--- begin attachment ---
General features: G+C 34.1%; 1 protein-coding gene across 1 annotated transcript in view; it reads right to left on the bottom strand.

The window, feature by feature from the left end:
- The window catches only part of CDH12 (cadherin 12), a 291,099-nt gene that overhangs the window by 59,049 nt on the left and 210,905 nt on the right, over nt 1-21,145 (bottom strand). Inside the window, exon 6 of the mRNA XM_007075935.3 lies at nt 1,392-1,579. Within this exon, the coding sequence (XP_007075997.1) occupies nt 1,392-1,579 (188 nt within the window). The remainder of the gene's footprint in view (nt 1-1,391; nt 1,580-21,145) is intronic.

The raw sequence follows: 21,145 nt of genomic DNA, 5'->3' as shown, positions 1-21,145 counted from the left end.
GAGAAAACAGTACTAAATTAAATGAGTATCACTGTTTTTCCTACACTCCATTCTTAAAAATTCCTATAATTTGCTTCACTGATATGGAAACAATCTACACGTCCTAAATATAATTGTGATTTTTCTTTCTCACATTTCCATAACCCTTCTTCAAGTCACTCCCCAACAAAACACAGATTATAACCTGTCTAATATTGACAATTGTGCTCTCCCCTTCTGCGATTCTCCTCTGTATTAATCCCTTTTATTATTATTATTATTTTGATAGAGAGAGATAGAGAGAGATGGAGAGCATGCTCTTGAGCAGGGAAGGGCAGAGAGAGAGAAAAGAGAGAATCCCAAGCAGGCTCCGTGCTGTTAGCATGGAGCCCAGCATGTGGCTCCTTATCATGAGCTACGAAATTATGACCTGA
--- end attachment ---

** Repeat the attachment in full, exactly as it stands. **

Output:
General features: G+C 34.1%; 1 protein-coding gene across 1 annotated transcript in view; it reads right to left on the bottom strand.

The window, feature by feature from the left end:
- The window catches only part of CDH12 (cadherin 12), a 291,099-nt gene that overhangs the window by 59,049 nt on the left and 210,905 nt on the right, over nt 1-21,145 (bottom strand). Inside the window, exon 6 of the mRNA XM_007075935.3 lies at nt 1,392-1,579. Within this exon, the coding sequence (XP_007075997.1) occupies nt 1,392-1,579 (188 nt within the window). The remainder of the gene's footprint in view (nt 1-1,391; nt 1,580-21,145) is intronic.

The raw sequence follows: 21,145 nt of genomic DNA, 5'->3' as shown, positions 1-21,145 counted from the left end.
GAGAAAACAGTACTAAATTAAATGAGTATCACTGTTTTTCCTACACTCCATTCTTAAAAATTCCTATAATTTGCTTCACTGATATGGAAACAATCTACACGTCCTAAATATAATTGTGATTTTTCTTTCTCACATTTCCATAACCCTTCTTCAAGTCACTCCCCAACAAAACACAGATTATAACCTGTCTAATATTGACAATTGTGCTCTCCCCTTCTGCGATTCTCCTCTGTATTAATCCCTTTTATTATTATTATTATTTTGATAGAGAGAGATAGAGAGAGATGGAGAGCATGCTCTTGAGCAGGGAAGGGCAGAGAGAGAGAAAAGAGAGAATCCCAAGCAGGCTCCGTGCTGTTAGCATGGAGCCCAGCATGTGGCTCCTTATCATGAGCTACGAAATTATGACCTGA